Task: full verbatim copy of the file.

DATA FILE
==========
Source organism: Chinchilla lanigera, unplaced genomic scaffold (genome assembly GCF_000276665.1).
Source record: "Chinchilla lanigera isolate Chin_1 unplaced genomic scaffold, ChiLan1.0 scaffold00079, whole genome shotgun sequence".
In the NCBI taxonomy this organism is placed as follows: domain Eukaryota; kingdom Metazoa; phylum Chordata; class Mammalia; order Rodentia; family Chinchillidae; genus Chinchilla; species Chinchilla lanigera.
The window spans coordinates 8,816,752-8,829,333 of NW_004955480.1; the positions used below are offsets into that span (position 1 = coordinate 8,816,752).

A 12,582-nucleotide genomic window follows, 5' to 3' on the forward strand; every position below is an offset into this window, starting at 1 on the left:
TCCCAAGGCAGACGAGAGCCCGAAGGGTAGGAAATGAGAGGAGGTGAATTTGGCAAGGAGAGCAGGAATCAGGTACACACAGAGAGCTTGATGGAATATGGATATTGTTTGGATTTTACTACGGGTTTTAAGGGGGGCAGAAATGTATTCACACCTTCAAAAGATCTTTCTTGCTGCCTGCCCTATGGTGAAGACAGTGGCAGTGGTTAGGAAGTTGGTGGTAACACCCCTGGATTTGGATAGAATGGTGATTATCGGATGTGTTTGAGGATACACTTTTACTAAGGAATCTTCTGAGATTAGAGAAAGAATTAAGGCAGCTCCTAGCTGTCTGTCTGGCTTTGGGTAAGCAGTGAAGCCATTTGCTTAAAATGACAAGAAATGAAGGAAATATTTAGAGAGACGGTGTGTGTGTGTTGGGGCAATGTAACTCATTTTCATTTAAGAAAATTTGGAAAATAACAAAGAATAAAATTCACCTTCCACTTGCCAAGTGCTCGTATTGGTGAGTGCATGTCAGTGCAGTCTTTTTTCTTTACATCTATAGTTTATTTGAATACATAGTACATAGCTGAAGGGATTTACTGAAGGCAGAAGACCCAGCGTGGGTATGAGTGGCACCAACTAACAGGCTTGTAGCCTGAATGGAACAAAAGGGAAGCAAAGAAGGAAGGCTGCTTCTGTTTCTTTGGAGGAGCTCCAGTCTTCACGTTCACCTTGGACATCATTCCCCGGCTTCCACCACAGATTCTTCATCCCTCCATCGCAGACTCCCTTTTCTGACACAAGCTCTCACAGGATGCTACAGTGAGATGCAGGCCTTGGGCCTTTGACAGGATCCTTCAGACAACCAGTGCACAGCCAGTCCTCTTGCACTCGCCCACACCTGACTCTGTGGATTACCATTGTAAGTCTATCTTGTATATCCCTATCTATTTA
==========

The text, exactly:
Source organism: Chinchilla lanigera, unplaced genomic scaffold (genome assembly GCF_000276665.1).
Source record: "Chinchilla lanigera isolate Chin_1 unplaced genomic scaffold, ChiLan1.0 scaffold00079, whole genome shotgun sequence".
In the NCBI taxonomy this organism is placed as follows: domain Eukaryota; kingdom Metazoa; phylum Chordata; class Mammalia; order Rodentia; family Chinchillidae; genus Chinchilla; species Chinchilla lanigera.
The window spans coordinates 8,816,752-8,829,333 of NW_004955480.1; the positions used below are offsets into that span (position 1 = coordinate 8,816,752).

A 12,582-nucleotide genomic window follows, 5' to 3' on the forward strand; every position below is an offset into this window, starting at 1 on the left:
TCCCAAGGCAGACGAGAGCCCGAAGGGTAGGAAATGAGAGGAGGTGAATTTGGCAAGGAGAGCAGGAATCAGGTACACACAGAGAGCTTGATGGAATATGGATATTGTTTGGATTTTACTACGGGTTTTAAGGGGGGCAGAAATGTATTCACACCTTCAAAAGATCTTTCTTGCTGCCTGCCCTATGGTGAAGACAGTGGCAGTGGTTAGGAAGTTGGTGGTAACACCCCTGGATTTGGATAGAATGGTGATTATCGGATGTGTTTGAGGATACACTTTTACTAAGGAATCTTCTGAGATTAGAGAAAGAATTAAGGCAGCTCCTAGCTGTCTGTCTGGCTTTGGGTAAGCAGTGAAGCCATTTGCTTAAAATGACAAGAAATGAAGGAAATATTTAGAGAGACGGTGTGTGTGTGTTGGGGCAATGTAACTCATTTTCATTTAAGAAAATTTGGAAAATAACAAAGAATAAAATTCACCTTCCACTTGCCAAGTGCTCGTATTGGTGAGTGCATGTCAGTGCAGTCTTTTTTCTTTACATCTATAGTTTATTTGAATACATAGTACATAGCTGAAGGGATTTACTGAAGGCAGAAGACCCAGCGTGGGTATGAGTGGCACCAACTAACAGGCTTGTAGCCTGAATGGAACAAAAGGGAAGCAAAGAAGGAAGGCTGCTTCTGTTTCTTTGGAGGAGCTCCAGTCTTCACGTTCACCTTGGACATCATTCCCCGGCTTCCACCACAGATTCTTCATCCCTCCATCGCAGACTCCCTTTTCTGACACAAGCTCTCACAGGATGCTACAGTGAGATGCAGGCCTTGGGCCTTTGACAGGATCCTTCAGACAACCAGTGCACAGCCAGTCCTCTTGCACTCGCCCACACCTGACTCTGTGGATTACCATTGTAAGTCTATCTTGTATATCCCTATCTATTTA